Tag: Workplace

An Employer Can Be Liable for Accessing an Employee’s Personal Email Even if the Employee Engaged in Misconduct

Over the last several years, communication via email and text has become commonplace in the workplace. Oftentimes, employees use one device for both personal and work-related communication regardless of whether that device is employee-owned or employer-provided. There is no doubt that employers may have legitimate business reasons for monitoring employee communications. For example, an employee may leave the company and the employer is concerned that she has taken confidential information or illegally solicited clients. Employers feel entitled to review data stored on employer-provided, particularly where employees are instructed that the company owns the devices and has the right to monitor the data.  As a general rule, the law supports employers here.  An employer’s zeal to snoop, however, may subject it to both civil and criminal penalties under both federal and state statutes.

The Electronic Communication Privacy Act (ECPA) and the Stored Communications Act (SCA) both govern an employer’s ability to review electronic communications. The ECPA prohibits the interception of electronic communications, and the term “interception” as used in the ECPA has been interpreted narrowly. The SCA makes it illegal to “access without authorization a facility through which electronic communication service is provided,” making it illegal to obtain access to certain communications in electronic storage. With regard to an employer’s review of employee emails sent through web-based email accounts like Gmail or Hotmail, the most frequent scenario is where the former employer is able to access the former employee’s web-based email account because the employee saved his username and password on a device provided by the employer. In these cases, courts have typically sided with the former employee and have been reluctant to punish the former employee for failing to take appropriate steps to secure their own personal information and allegedly private communications.  The former employee’s own negligence in securing personal data is not a defense for the employer.

Bottom line – an employer should seek advice before accessing an employee’s personal email account without authorization even though it has the ability to do so.

For more information on this topic please contact:

Howard Teplinsky at:

312-368-0100 or hteplinsky@lgattorneys.com.

Limits on Protection for Facebook Posts

Several months ago, we blogged about employee protections afforded by the National Labor Relations Board with respect to social media postings (Increased Focus on Employer Policies and Handbooks).  The board has been very active the past several years making determinations regarding whether employees’ work-related Facebook posts are the type of protected concerted activity afforded protection under section 7 of the National Labor Relations Act (NLRA). In most of the cases it has considered, the board has determined that employees’ work-related communications via social media were protected concerted activity subject to the protections of the NLRA.  In a recent decision, however, the board ruled in a case involving the type of social-media communications that are so inappropriate that they lost their protection.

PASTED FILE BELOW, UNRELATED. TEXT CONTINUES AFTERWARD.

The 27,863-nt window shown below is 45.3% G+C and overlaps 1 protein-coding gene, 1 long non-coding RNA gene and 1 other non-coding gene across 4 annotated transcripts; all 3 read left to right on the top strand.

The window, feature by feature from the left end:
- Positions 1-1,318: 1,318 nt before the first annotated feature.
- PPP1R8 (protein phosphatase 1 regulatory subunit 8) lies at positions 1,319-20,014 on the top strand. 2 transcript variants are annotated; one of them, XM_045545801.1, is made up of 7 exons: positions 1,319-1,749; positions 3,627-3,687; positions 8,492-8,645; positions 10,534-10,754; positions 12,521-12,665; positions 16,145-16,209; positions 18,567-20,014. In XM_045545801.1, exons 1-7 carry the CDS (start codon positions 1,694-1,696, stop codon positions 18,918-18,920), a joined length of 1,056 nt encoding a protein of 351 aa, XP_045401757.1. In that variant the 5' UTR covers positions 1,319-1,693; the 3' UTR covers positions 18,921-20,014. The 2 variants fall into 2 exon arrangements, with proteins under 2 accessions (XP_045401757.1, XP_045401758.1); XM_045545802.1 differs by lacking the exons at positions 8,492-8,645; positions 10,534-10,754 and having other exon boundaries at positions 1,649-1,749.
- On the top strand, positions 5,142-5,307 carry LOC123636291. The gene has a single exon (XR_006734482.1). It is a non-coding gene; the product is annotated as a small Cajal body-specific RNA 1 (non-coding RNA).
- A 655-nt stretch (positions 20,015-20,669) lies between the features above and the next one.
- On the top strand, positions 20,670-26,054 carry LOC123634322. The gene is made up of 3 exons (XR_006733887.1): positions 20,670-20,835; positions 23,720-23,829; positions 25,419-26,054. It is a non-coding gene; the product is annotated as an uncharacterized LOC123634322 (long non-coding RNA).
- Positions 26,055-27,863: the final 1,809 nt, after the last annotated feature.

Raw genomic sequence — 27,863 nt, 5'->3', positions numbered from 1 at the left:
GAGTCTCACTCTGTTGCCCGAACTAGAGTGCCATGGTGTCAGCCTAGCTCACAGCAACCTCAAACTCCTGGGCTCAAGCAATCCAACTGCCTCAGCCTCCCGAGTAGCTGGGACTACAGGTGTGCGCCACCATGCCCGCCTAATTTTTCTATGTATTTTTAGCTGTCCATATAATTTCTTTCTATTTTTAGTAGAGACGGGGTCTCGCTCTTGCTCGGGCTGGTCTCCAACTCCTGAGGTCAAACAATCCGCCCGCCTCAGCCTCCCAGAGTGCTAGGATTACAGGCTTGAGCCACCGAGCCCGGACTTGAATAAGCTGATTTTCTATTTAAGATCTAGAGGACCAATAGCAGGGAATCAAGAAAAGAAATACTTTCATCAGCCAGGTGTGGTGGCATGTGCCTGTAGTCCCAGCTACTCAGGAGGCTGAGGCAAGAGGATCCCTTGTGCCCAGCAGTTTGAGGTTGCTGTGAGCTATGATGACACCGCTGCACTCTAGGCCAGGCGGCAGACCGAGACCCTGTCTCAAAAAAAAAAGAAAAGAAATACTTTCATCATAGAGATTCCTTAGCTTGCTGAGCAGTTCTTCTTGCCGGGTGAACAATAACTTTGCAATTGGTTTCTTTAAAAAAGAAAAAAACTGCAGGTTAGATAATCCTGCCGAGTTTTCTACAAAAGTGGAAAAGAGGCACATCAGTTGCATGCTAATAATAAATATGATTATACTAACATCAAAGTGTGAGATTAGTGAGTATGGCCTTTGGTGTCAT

Generally speaking, the NLRA protects non-governmental employees engaged in activities to influence change in the workplace (so called “protected concerted activity”) – even if those employees are not union members and the activity has no connection to union activity or a labor union.  Thus, the NLRA protects the rights of all private sector employees to join together, with or without a union, to improve their wages and working conditions.

In the recent case of Richmond District Neighborhood Center, the issue before the board was a Facebook “conversation” between two employees.  The two employees worked for a teen center in San Francisco.  At the end of the center’s 2012 summer program, the employer extended offers of employment to both employees for the 2012–2013 school year and the 2013 summer program. However, one of the employees was demoted due to a negative performance evaluation.

After receiving their offer letters in August 2012, the two employees engaged in a Facebook ‘conversation’ full of profanity.  The ‘conversation’ also included a former student participant in the teen program.  The two employees discussed their intent to be regularly absent from work, plan activities for the students without obtaining the employer’s authorization, play loud music and teach the student participants to spray graffiti. The employees’ exchange was visible to any person designated as a Facebook “friend” of either of the employees. The day after this exchange, another employee of the teen center sent screen shots of the Facebook exchange to management, and the employer rescinded both employees’ offers. The employees challenged their terminations.

The board concluded that “the pervasive advocacy of insubordination in the Facebook posts, comprised of numerous detailed descriptions of specific insubordinate acts, constituted conduct objectively so egregious as to lose the Act’s protection and render the employees unfit for further service.” The board’s decision was based primarily on the type of the misconduct the employees advocated.

To discuss whether or not your employees’ communications via social media posts may be protected as a type of protected concerted activity under section 7 of the NLRA, please contact:

Jonathan M. Weis at:

jweis@lgattorneys.com or 312-368-0100


Mitchell S. Chaban at:

mchaban@lgattorneys.com or 312-368-0100


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